Past Events

Indigent Defense

Date: April 28, 2021

Time: 2:00 PM

Featuring Professor Irene Oritseweyinmi Joe, Acting Professor of Law, UC Davis School of Law, and Chief Justice Bridget McCormack, Chief Justice, Michigan Supreme Court 

Please join us for part five of the SMU Law Review’s virtual symposium series, which features professors and practitioners in conversation about criminal legal reform.

Hosted by the Deason Center, and facilitated by Professor Pamela Metzger, Professor Joe and Chief Justice McCormack will discuss indigent defense and preview their symposium essays, which will appear in Issue 74.3 of the SMU Law Review.

Prosecution Reform

Date: April 22, 2021

Time: 2:00 PM

Featuring Professor Kay Levine, Professor of Law, Emory Law School, Miriam Krinsky, Executive Director, Fair and Just Prosecution, and Liz Komar, Director of Strategic Initiatives, Fair and Just Prosecution

Please join us for part four of the SMU Law Review’s virtual symposium series, which features professors and practitioners in conversation about criminal legal reform.

Hosted by the Deason Center, and facilitated by Professor Pamela Metzger, Professor Levine joins Ms. Krinsky and Ms. Komar to discuss prosecution reform and preview their symposium essays, which will appear in Issue 74.3 of the SMU Law Review.

Racial Injustice

Date: April 1, 2021

Time: 2:00 PM

Professor Bennett Capers, Professor of Law and Director of the Center on Race, Law, and Justice at Fordham University School of Law, and Somil Trivedi, Senior Staff Attorney for the ACLU Criminal Law Reform Project, join Professor Pamela Metzger for a discussion of racial injustices in the criminal legal system.

Police Accountability

Date: March 25, 2021

Time: 2:00 PM

Professor Kami Chavis, Professor of Law and Director of the Criminal Justice Program at Wake Forest University School of Law, and Walter Katz, Vice President of Criminal Justice at Arnold Ventures, talk with Professor Pamela Metzger about police accountability.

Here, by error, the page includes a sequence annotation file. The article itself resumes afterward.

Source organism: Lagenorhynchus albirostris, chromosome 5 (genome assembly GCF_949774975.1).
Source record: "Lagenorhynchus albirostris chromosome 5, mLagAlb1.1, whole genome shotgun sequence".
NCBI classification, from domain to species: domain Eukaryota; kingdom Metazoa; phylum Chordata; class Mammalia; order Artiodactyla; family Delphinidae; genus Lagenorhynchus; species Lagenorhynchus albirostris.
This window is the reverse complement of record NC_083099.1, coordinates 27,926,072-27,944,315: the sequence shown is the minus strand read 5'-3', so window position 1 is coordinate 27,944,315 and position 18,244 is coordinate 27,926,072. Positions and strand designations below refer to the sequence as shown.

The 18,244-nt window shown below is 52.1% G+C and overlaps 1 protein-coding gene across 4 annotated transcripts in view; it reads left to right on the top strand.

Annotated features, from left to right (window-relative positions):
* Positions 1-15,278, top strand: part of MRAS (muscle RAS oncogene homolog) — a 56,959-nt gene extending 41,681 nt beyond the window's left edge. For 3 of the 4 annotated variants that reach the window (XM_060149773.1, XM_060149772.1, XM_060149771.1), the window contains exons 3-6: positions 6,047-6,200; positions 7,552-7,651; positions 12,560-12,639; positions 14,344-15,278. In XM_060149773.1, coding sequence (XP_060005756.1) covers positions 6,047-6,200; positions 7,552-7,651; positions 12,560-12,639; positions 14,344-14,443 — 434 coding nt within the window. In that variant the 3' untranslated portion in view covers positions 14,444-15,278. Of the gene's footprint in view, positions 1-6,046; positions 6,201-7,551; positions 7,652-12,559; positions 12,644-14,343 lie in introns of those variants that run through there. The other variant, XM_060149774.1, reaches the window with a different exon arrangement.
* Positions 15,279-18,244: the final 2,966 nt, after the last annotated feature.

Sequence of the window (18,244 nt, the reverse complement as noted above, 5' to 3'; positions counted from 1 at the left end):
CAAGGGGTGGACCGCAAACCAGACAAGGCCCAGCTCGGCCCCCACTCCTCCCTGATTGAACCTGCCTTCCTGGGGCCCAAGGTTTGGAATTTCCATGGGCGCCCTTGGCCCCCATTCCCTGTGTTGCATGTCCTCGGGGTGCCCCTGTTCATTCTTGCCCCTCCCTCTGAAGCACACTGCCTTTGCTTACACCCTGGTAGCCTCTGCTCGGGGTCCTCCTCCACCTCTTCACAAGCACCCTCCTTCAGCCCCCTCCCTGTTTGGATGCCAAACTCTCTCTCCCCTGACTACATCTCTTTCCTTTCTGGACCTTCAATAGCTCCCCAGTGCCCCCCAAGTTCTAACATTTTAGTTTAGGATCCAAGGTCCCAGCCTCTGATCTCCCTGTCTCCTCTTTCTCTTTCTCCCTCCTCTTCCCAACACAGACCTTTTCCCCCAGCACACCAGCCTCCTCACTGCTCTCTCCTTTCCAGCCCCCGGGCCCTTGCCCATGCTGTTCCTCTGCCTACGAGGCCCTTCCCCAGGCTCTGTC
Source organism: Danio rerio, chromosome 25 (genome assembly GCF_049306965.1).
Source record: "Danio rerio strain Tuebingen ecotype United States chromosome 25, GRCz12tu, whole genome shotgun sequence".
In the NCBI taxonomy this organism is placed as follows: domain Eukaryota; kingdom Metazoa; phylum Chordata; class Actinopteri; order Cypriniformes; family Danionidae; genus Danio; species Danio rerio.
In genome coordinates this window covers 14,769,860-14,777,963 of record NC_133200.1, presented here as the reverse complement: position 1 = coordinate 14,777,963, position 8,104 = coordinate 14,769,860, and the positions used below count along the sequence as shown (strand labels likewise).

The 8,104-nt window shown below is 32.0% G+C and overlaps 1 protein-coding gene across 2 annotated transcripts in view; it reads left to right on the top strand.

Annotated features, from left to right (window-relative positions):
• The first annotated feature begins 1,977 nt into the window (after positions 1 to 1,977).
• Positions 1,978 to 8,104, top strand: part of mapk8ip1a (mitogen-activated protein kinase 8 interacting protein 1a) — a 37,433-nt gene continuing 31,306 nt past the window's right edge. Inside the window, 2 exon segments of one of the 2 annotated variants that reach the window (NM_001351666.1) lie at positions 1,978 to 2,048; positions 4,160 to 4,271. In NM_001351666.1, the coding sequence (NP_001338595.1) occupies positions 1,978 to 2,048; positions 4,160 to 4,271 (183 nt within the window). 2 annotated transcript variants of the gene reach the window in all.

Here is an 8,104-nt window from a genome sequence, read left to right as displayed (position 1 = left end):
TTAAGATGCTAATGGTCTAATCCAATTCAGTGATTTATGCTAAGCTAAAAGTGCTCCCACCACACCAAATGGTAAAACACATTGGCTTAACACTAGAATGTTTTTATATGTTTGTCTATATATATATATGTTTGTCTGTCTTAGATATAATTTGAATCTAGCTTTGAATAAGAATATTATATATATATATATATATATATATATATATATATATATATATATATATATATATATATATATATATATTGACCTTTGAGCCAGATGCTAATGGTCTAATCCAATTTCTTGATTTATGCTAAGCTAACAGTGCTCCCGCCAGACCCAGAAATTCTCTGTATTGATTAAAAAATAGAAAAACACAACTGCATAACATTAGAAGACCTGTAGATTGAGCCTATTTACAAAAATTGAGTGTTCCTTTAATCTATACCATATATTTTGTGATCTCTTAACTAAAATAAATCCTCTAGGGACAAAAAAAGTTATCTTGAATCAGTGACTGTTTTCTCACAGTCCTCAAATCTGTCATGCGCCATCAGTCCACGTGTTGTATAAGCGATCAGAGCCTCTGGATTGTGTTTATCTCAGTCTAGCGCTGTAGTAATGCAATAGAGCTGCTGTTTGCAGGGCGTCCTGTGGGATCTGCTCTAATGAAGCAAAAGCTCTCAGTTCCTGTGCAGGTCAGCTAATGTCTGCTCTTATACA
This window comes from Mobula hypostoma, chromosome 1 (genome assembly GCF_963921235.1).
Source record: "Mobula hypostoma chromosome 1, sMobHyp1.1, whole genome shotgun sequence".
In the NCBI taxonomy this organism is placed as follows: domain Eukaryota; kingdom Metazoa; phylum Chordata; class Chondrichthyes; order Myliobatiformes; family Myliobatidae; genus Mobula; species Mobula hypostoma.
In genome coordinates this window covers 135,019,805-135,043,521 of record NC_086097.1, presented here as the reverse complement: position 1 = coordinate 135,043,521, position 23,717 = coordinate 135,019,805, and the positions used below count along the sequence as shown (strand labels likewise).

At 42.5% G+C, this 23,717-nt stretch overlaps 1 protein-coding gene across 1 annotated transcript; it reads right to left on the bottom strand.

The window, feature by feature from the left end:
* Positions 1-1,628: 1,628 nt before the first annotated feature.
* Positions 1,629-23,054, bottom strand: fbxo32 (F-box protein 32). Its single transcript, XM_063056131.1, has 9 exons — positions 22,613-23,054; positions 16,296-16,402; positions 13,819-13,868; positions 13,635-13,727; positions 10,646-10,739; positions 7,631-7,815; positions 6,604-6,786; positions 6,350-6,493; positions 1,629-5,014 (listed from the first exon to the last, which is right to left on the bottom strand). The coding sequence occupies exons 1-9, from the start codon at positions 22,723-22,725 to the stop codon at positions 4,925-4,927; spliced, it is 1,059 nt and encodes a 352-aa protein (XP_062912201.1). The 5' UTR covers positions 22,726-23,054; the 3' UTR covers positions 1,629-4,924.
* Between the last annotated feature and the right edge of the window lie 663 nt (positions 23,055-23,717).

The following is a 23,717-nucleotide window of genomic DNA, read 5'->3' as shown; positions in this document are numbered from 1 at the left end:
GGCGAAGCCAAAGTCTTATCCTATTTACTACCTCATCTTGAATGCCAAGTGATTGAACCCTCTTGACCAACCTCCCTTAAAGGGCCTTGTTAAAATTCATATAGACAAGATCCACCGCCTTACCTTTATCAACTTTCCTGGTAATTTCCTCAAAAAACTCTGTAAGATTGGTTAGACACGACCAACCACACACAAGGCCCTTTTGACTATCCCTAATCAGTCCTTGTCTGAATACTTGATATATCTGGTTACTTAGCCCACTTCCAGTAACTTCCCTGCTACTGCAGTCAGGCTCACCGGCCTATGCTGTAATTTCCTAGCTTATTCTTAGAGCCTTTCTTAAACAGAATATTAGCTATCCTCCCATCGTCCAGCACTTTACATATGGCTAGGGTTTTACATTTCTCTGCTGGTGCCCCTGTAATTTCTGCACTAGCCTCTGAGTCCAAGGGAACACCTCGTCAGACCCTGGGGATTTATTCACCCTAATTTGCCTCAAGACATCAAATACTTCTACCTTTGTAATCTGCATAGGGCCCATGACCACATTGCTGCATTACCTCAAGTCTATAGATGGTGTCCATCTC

Understanding McGirt v. Oklahoma: Tribal Sovereignty and Federal Courts

Date: March 17, 2021

Time: 2:00 PM

In McGirt v. Oklahoma, the U.S. Supreme Court affirmed the boundaries of the Muscogee Creek Nation and resolved jurisdictional questions about crimes committed in Indian Country. An expert panel discusses this historic decision and explores its implications for tribal sovereignty, federal courts, and the right to counsel.

 

The Death Penalty, the Pandemic, and Future Practical Challenges

Date: March 11, 2021

Time: 12:15 PM

Shawn Nolan, Chief of the Capital Habeas Unit and Community Federal Defender Office for the Eastern District of Pennsylvania, discusses the future of the death penalty. Mr. Nolan also explores how the COVID-19 pandemic will impact the future of the federal death penalty. 

Innovations in Rural Prosecution

Date: March 4, 2021

Time: 2:00 PM

Across the country, in all types of jurisdictions, prosecutors are adding their voices to the call for criminal justice reform. Offered as part of the STAR Justice series, this panel features prosecutors from STAR areas discussing their problem-solving initiatives and procedural justice innovations.

 

Fourth Amendment Scholarship, Doctrine, and Application

Date: March 3, 2021

Time: 2:00 PM

Professor Michael Gentithes, University of Akron School of Law, and Professor Eang Ngov, Barry University Dwayne O. Andreas School of Law workshop their Fourth Amendment works-in-progress.

The Constitutional Law of Pretrial Detention

Date: February 3, 2021

Time: 2:00 PM

Professor Sandra Mayson of the University of Georgia School of Law presents a work-in-progress about the constitutional criteria for pretrial detention. Professor Mayson  describes two competing views of the constitutional criteria for pretrial detention that are emerging in the lower courts. The "minimal constraints view" holds that probable cause is sufficient to justify detention until trial, and that the state grants pretrial release at its discretion. The "robust constraints view" holds that due process prohibits detention of more than a few days absent a judicial finding that no less intrusive measure can meet the state's compelling interests; and that the finding must be made by clear and convincing evidence after an adversarial hearing. Professor Mayson explores each perspective and advances an argument for the robust-constraints view.
 

A Knock at Midnight and the Urgency of Now

Date: January 27, 2021

Time: 12:15 PM

Brittany K. Barnett, SMU Dedman School of Law Alum 2011, is an award-winning attorney, author, and entrepreneur. The talk will feature a discussion about her acclaimed memoir, A Knock at Midnight: A Story of Hope, Justice, and FreedomTo find out more about Ms. Barnett’s work, please visit the Buried Alive Project and Girls Embracing Mothers.